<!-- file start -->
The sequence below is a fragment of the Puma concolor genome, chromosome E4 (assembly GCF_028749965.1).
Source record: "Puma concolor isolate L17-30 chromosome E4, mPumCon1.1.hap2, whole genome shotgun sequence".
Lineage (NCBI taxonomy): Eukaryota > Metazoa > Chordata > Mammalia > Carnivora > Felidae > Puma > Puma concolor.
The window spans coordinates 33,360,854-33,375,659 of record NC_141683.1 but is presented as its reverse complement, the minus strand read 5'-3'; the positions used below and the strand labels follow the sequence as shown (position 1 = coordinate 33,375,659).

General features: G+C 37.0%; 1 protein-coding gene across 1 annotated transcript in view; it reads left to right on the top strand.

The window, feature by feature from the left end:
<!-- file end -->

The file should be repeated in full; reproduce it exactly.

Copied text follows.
The sequence below is a fragment of the Puma concolor genome, chromosome E4 (assembly GCF_028749965.1).
Source record: "Puma concolor isolate L17-30 chromosome E4, mPumCon1.1.hap2, whole genome shotgun sequence".
Lineage (NCBI taxonomy): Eukaryota > Metazoa > Chordata > Mammalia > Carnivora > Felidae > Puma > Puma concolor.
The window spans coordinates 33,360,854-33,375,659 of record NC_141683.1 but is presented as its reverse complement, the minus strand read 5'-3'; the positions used below and the strand labels follow the sequence as shown (position 1 = coordinate 33,375,659).

General features: G+C 37.0%; 1 protein-coding gene across 1 annotated transcript in view; it reads left to right on the top strand.

The window, feature by feature from the left end: